Movies make such a big deal of secrets. Entire plots depend on a secret or two for the story to flow. Actually we all make a big deal of secrets. There’s nothing interesting about a secret. A secret is just information that is being hoarded. And while the purpose of a secret may vary: material gain; pure personal pleasure; or feeding a superiority complex, it is just that – information that isn’t allowed to flow.
Some folks cannot keep secrets (I am of the kind who has a fairly complicated view about secrets), some guard secrets with their lives. Some don’t care at all, and the rest have a strict discipline and a guiding philosophy about secrets.
The TV series Arrow (2012) is all about secrets. And while the series is more about vigilante toing and froing, the underlying theme is that secrets destroy lives. That’s what happened with the Queen family, in the series. But secrets don’t destroy lives. Bad acting does. (I am not referring to the acting of Stephen Amell or Katie Cassidy or any of the cast of the TV series.)
Bad acting on part of people who keep secrets is what destroys lives. Actually, destroy is too strong a word. And secrets are way too insignificant to do anything close to destruction. There aren’t enough people in this world telling each other that life is too resilient to be destroyed by something as trivial as a secret. If you are the kind of person who tends to and wants to keep a secret, you have to be a very good actor and a very good script writer, rolled in one. A bad actor gives up secrets without actually giving up the secret. People who are pros at keeping secrets don’t believe that they carry secrets; it’s almost as if they don’t have secrets. And, in my opinion, the damage is this: the content of the secret is not given up, but the fact that a secret exists is obvious and out in the open.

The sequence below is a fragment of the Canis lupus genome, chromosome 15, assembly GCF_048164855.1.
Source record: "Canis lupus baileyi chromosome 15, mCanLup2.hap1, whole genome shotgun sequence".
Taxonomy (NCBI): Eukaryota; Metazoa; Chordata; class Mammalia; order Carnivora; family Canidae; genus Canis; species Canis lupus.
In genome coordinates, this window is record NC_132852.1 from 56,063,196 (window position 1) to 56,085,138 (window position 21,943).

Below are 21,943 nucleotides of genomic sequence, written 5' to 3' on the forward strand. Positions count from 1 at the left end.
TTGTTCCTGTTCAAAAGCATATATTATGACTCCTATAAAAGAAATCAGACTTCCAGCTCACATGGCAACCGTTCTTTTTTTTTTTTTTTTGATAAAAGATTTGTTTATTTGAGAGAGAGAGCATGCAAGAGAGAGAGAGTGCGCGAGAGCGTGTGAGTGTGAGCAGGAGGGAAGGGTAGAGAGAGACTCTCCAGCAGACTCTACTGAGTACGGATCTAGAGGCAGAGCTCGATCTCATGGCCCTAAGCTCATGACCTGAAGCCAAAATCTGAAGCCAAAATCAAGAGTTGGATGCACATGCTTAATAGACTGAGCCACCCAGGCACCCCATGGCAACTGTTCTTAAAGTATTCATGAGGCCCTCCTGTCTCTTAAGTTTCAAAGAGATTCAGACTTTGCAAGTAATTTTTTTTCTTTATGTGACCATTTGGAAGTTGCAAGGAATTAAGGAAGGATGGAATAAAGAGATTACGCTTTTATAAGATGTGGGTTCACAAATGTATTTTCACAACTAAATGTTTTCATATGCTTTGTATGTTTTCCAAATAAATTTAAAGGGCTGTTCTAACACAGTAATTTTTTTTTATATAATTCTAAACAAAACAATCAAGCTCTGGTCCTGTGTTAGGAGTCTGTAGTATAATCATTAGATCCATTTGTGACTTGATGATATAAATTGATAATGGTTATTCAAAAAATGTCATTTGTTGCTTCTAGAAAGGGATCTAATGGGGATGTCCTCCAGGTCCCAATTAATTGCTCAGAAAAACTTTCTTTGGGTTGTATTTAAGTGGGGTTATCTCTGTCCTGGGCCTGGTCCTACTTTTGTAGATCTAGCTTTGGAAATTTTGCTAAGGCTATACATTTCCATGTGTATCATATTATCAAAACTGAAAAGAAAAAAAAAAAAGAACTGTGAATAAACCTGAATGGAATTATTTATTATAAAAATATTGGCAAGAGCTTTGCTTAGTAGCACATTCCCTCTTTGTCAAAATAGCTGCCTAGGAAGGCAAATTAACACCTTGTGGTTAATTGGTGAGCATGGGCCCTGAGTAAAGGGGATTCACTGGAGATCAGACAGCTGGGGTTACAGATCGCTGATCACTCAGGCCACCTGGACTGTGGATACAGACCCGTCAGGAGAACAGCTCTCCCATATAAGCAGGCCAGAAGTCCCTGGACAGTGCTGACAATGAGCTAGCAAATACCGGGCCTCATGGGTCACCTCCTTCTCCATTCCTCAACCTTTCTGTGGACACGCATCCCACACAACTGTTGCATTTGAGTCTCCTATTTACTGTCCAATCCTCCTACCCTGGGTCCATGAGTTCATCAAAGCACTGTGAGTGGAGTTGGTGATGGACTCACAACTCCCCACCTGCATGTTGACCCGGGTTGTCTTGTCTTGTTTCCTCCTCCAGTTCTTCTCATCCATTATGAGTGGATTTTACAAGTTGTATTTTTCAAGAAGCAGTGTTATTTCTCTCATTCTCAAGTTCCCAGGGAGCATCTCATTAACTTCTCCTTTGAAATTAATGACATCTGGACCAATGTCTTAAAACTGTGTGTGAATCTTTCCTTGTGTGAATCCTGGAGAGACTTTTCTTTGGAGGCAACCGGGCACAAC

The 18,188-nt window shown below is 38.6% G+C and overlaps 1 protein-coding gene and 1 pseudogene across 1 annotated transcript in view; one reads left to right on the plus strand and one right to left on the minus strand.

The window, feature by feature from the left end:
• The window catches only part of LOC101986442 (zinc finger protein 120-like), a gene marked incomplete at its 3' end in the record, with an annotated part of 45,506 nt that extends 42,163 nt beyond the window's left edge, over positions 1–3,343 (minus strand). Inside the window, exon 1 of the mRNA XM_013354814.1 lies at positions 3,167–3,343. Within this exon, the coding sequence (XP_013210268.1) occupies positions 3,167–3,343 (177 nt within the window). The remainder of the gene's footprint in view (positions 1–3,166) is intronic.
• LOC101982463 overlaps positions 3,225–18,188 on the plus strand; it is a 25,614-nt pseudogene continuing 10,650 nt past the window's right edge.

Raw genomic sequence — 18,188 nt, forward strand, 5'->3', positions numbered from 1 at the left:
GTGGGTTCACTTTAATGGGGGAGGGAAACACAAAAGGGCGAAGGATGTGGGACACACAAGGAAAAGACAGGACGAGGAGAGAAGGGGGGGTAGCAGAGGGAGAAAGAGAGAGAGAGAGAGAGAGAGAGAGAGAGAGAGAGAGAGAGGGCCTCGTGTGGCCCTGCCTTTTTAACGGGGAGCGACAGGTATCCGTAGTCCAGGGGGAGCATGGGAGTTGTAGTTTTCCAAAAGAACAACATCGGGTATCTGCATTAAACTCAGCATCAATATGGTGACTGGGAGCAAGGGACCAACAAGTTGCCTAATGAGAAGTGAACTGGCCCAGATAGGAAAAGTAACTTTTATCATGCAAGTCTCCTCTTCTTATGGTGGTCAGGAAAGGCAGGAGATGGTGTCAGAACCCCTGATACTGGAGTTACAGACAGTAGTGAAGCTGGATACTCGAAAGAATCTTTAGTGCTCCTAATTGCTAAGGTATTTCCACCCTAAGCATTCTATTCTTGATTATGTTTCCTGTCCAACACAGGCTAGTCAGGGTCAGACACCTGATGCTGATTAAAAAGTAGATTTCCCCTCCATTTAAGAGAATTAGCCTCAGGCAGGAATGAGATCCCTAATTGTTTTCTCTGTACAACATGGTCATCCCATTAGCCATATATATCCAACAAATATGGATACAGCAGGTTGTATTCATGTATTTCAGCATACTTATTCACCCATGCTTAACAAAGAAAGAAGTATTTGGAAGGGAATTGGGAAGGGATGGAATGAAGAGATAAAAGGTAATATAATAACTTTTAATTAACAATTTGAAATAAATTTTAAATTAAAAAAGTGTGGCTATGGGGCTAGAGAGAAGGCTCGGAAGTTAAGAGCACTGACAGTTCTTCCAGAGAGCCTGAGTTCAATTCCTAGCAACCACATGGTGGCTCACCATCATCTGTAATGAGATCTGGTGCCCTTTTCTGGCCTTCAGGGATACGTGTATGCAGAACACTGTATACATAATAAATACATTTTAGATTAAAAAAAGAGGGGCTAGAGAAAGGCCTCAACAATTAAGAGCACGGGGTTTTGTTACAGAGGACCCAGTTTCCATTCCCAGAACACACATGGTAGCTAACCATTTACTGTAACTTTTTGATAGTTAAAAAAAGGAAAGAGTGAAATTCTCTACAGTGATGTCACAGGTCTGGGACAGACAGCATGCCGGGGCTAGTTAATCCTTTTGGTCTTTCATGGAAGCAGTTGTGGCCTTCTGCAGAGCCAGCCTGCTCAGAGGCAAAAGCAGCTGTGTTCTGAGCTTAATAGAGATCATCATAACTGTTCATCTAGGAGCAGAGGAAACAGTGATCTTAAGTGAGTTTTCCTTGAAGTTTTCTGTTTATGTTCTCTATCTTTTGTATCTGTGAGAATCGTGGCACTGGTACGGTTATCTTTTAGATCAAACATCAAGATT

Perhaps, way back then, my father knew what he was doing, when he discouraged me from joining drama school, when I thought I could make a career in theatre.
Recommended Reading: Honesty